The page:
Thursday, October 26, 2006

The Longing for Wilderness 

Just watched the documentary The Grizzly Man, about Timothy Treadwell, who spent thirteen summers in the Alaskan wilderness living with bears. A lot of people have criticized him for how he interacted with the bears, getting quite close, sometimes even touching them. When he wasn't in the wilderness, he gave talks about bears, trying to spread understanding of the creatures. He did this for free, sharing his amazing footage that he took in the backcountry. Treadwell was eventually killed by a bear, along with his girlfriend, Amy Huguenard. They were attacked while in their tent, the kind of attack that almost always is predacious on the part of a bear. It was very late season, during the fall, when bears are hyperphagic, eating everything they possibly can to bulk up for the winter's hibernation. Many of the bears Timothy considered his friends had begun hibernating, and his usual spot was filled with bears he was not familiar with. I think a real part of this tragedy is that the bear who ate him was killed, something Timothy would not have wanted. He longed to spend his days in the wilderness, just as the backcountry ranger of my last blog did. As did Muir, as did Thoreau.

Humans are separated from nature, especially in industrialized countries. Many of us do not know that unique and wondrous sensation of being in the wilderness, where we are a part of everything else. We're missing that entirely in the cities and suburbs. We have this illusion of being the masters of our domain. If it's raining, we go inside. If it's cold, we turn on the heat. We don't have natural predators in the city because we've killed them all off. And with this safety and control over our environment, we're missing something we once had. We're missing wildness, being part of something so much grander than ourselves. We're missing towering mountains and thundering waterfalls. We're missing the crisp, clean high altitude air and the unrushed, uncomplicated natural world. And yes, we're missing the bears.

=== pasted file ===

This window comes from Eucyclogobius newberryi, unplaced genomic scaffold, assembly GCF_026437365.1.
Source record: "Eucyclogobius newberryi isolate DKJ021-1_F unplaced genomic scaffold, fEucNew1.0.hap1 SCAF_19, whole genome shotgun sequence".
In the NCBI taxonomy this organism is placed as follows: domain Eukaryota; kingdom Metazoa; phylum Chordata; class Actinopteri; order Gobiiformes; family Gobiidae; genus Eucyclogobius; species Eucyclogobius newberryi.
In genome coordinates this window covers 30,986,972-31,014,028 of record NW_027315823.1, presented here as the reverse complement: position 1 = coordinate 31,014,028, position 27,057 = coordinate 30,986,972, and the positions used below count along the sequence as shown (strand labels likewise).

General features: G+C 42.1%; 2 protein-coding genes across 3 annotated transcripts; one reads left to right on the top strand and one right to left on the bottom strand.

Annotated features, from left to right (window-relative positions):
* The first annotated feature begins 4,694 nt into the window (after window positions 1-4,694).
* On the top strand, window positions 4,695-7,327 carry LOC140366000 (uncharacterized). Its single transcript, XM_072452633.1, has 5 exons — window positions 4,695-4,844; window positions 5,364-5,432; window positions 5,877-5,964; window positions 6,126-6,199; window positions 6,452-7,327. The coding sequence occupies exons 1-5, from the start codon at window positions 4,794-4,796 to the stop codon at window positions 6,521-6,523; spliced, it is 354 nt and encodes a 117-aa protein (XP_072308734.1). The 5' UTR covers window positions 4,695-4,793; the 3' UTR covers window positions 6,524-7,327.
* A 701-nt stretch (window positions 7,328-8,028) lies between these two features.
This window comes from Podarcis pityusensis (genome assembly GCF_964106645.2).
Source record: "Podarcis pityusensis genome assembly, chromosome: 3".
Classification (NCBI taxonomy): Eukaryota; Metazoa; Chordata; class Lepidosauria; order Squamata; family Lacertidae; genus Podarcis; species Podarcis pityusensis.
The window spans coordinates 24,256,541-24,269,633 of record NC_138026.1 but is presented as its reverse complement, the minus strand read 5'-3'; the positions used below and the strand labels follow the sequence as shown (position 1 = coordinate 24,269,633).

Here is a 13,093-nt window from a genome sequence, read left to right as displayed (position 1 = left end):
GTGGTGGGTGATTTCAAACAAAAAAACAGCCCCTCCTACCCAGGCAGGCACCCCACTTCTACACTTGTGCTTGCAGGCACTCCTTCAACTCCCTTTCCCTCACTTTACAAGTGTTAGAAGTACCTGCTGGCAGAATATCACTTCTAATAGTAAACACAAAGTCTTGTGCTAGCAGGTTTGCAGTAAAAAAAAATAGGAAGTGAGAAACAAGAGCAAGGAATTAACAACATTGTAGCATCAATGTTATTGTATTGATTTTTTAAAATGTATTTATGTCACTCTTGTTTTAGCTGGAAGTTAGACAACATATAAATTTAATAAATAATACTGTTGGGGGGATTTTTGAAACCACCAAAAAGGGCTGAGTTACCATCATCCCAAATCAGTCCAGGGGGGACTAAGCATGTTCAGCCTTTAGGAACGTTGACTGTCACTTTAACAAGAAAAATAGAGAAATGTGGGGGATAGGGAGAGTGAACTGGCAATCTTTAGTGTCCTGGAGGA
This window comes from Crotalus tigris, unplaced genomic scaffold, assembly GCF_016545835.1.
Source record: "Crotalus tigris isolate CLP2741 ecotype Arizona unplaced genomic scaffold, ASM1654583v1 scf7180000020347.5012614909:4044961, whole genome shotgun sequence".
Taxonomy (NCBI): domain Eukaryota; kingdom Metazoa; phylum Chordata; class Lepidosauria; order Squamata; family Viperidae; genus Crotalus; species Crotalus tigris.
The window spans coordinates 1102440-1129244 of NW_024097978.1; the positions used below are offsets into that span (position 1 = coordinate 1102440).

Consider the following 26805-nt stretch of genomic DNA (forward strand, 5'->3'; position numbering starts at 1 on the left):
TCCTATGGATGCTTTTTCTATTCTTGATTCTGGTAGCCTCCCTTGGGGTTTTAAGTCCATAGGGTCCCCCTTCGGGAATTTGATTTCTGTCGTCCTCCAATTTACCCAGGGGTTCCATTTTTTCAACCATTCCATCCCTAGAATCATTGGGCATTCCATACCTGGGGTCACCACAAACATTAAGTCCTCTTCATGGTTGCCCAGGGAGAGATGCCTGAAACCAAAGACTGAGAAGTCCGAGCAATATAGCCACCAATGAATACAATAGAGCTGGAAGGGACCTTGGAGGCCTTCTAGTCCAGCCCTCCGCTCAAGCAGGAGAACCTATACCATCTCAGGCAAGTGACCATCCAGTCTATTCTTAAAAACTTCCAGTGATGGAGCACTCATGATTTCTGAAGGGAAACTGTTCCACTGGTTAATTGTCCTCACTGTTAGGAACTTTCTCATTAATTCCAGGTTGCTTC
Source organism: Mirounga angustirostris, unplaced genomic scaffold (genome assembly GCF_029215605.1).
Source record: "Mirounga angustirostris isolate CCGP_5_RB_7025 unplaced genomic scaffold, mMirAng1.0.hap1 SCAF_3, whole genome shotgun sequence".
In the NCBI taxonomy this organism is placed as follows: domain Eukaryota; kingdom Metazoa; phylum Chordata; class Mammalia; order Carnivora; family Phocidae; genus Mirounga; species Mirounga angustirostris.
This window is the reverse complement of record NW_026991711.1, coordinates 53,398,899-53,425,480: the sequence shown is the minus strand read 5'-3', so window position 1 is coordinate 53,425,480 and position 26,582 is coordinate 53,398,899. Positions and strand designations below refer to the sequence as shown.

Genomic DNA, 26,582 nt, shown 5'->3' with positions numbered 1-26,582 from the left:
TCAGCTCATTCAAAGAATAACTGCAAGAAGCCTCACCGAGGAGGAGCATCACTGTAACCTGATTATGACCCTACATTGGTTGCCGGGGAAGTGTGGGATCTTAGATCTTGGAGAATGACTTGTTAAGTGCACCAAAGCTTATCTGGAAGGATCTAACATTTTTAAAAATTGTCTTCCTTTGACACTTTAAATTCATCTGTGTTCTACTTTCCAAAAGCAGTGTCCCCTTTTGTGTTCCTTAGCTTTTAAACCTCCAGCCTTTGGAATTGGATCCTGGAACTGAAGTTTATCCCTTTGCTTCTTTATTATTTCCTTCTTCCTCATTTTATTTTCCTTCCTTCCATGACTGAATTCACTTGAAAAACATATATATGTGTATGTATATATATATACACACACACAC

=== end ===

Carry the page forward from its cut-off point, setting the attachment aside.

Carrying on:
Some of us seem to feel this separation from nature, this loss, more keenly than others. People like Alex McCandless, the hiker who walked into the Alaskan backcountry and did not return, people like Timothy Treadwell, who felt compelled by nature, enchanted by it. They were most happy when out in it, when being a part of it. Many of us feel a hole in our lives, a loss which we cannot quite find the reason for. I think for people like Treadwell and McCandless, this was healed by nature, for nature itself -- wildness -- is what is missing.

For those who have never ventured into wilderness, it is easy to imagine it a cold, unfriendly, uninviting place, and to not understand what Thoreau, Muir, or Treadwell saw in it, why they returned year after year and wrote about it so eloquently and so full of passion and heart. But once you have been out there, felt everything come together inside yourself, felt a part of it all, it is so clear and easy to see why it is utterly enchanting.

Protecting such places is vital. We need our wild places. We need the bears, the salmon, the foxes, the wolverines, for without them, true wildness is lost, and we will never get it back.